It seems the nuclear fiddling and diddling will never end. China this time, although many others also are in the nuclear power experimental business. From the article (see link below), one might conclude that this reactor technology is the greatest thing that has ever happened in the entire history of inventions. Curiously, though, that only the Chinese have been able to do this, and nobody else in all of recorded history. The reality is quite different. The MIT writer appears to have listed only the glowing positives about the new nuclear plant, and completely ignored all the negative aspects. Or, perhaps he simply does not know of the negatives, or perhaps no one mentioned them.
see link to MIT's article "China Could Have a Melt-down Proof Nuclear Reactor Next Year"
My previous articles on SLB address the so-called advantages and the insurmountable problems of this pebble-bed gas-turbine nuclear reactor. see link to Truth About Nuclear Power - Part 29, "High Temperature Gas Reactor Still A Dream." Disadvantages, with one exception not at all presented in the MIT article above, include many serious technical challenges that must be overcome. One of the greatest problems is not unique to nuclear gas-drive reactors, it has plagued every industry in which it occurs: how to achieve a lock-hopper to inject discrete objects into a high-pressure chamber. In the case of the pebble-and-gas nuclear reactor, one must also have a second lock hopper to remove the spent pebbles. The MIT cheerleader article merely mentions the high cost of the fuel and reactor components as drawbacks. Then, the article goes on to say that these are minor problems that will disappear with experience and mass production. SLB has much to say on that topic, as nuclear plants do not exhibit mass production economies of scale. see link to TANP article that discusses nuclear plants and various aspects of economy of scale.
From TANP - Part 29 on the pebble-bed-gas-reactors, there are six major drawbacks to the technology: "Given the dismal experience in other industries with similar reactors operating at high pressure that attempt to inject a solid into the reactor, it is not surprising that the HTGR (high-temperature gas reactors) also fail. It is true that low-pressure systems can be made to work, but the high-pressure ball injection and removal systems are problematic. The high cost of every component is also a factor. The inherently small electrical output will forever keep the plants from enjoying economy of scale – at least until another advance is made in the gas-turbine and compressor technology.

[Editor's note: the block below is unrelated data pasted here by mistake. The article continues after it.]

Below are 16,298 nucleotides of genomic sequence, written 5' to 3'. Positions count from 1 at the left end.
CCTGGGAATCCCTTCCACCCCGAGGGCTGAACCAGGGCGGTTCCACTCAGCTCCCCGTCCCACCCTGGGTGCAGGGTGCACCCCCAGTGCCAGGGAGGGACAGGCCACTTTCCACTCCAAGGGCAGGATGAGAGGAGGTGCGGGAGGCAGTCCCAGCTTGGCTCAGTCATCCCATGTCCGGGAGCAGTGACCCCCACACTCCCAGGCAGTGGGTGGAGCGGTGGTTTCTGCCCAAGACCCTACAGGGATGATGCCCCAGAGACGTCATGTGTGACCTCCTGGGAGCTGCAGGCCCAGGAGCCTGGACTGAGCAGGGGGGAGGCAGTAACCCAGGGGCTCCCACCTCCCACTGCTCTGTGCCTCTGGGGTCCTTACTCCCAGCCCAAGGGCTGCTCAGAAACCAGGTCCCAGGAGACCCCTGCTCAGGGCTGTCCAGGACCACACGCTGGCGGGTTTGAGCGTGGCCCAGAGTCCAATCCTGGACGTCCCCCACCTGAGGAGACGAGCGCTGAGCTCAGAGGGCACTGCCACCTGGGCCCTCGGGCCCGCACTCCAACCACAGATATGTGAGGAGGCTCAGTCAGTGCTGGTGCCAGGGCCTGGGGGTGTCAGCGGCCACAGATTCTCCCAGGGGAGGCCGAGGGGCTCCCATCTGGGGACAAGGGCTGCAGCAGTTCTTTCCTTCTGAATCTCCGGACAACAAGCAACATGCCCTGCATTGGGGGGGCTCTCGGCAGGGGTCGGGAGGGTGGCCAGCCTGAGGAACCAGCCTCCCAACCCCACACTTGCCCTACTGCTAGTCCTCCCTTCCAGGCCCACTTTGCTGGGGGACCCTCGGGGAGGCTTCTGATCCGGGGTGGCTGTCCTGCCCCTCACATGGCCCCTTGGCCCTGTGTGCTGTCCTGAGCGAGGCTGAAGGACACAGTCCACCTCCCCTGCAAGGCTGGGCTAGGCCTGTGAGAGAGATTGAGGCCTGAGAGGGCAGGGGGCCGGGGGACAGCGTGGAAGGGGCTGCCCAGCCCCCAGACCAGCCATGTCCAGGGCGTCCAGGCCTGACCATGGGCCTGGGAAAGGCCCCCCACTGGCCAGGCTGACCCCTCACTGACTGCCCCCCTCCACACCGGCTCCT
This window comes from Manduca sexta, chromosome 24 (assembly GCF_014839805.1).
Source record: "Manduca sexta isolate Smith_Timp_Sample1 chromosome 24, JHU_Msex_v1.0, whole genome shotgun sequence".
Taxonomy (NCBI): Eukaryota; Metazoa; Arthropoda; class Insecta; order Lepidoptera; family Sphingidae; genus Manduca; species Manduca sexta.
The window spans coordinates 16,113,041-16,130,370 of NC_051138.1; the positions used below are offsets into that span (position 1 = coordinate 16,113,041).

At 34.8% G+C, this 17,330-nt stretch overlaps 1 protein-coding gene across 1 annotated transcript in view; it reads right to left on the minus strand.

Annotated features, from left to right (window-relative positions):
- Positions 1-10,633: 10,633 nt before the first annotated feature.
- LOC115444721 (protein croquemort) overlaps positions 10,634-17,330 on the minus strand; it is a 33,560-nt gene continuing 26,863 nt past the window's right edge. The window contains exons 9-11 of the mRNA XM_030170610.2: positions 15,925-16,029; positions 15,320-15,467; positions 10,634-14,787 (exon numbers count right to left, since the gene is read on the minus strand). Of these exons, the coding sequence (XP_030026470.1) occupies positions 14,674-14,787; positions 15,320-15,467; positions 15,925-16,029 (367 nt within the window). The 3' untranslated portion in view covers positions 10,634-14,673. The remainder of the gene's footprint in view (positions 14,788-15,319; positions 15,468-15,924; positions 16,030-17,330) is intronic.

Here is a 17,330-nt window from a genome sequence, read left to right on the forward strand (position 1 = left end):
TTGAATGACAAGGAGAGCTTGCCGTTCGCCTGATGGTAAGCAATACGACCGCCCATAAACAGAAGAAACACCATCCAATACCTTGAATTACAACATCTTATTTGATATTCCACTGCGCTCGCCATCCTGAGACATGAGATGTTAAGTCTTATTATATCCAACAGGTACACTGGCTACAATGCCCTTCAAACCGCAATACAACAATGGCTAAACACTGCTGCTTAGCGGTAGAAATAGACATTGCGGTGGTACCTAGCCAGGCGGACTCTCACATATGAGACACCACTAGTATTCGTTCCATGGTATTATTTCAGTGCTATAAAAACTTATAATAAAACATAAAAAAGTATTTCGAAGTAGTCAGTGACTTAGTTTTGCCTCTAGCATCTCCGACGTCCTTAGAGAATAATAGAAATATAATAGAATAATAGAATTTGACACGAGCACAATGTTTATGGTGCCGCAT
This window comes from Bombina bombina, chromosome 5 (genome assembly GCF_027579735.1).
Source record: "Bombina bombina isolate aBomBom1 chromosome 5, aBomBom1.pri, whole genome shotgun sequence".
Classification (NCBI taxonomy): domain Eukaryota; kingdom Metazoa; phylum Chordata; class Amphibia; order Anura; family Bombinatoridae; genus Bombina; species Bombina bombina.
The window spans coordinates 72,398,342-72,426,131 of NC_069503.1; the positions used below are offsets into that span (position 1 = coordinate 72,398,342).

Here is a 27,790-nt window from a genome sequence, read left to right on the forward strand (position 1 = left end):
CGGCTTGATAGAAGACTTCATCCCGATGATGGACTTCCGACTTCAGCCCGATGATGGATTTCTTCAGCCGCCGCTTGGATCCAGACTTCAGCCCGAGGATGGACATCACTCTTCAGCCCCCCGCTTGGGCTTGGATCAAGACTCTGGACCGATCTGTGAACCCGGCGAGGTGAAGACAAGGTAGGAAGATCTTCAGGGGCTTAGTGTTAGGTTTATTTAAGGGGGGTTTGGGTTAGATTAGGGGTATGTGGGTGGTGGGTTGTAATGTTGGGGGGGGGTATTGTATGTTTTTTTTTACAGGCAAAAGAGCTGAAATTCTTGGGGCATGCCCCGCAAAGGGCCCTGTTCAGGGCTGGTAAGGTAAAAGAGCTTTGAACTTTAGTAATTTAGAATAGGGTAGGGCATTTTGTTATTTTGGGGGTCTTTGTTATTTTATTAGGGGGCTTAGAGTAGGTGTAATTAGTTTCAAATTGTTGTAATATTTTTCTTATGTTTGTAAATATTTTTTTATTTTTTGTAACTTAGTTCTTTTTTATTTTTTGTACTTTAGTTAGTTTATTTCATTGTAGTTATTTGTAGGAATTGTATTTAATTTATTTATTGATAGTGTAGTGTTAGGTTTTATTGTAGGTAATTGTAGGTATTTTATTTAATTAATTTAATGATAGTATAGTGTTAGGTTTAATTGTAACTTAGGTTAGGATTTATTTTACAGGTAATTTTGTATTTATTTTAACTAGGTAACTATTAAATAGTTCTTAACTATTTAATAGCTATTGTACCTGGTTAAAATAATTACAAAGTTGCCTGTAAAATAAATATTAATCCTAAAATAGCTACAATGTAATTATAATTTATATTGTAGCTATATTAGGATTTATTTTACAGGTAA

The large size of the heat exchangers adds to the cost, primarily due to the low heat transfer coefficient of the helium gas. This is an immutable characteristic of gas heat exchange, and has been known for many decades. The dismal experience of researchers in several countries over several decades does not bode well for the future of HTGR. The most important issues, though, are the production of explosive graphite dust, and production of lethal radionuclides in the reactor that are transported into the helium circulation loop that includes the heat exchangers, turbine, and compressors."
A note about China and its nuclear power program: China faces serious obstacles in developing sufficient electrical power supplies to achieve a modernized society. As stated in many references, China has very little coal remaining, and the coal is inconveniently located far from the consumers. China also has very little natural gas. There is a small amount of hydroelectric energy, some already developed and some yet to be achieved. China has, then, few options. It can import coal, import LNG, or build nuclear plants. Building wind and solar, with appropriate storage, is also an option. I suspect that, given the huge population, China will soon begin recycling human waste into synthetic natural gas, SNG. In the meantime, it is apparent that building nuclear power plants is high on the agenda.
One hopes, for the safety and health of the world population, that appropriate design standards are used, good construction practices are employed, and operations are conducted safely. It will be quite interesting to observe the on-line factor for this reactor, if the Chinese publish such operating data.
Roger E. Sowell, Esq.
Marina del Rey, California
Copyright © 2016 by Roger Sowell, all rights reserved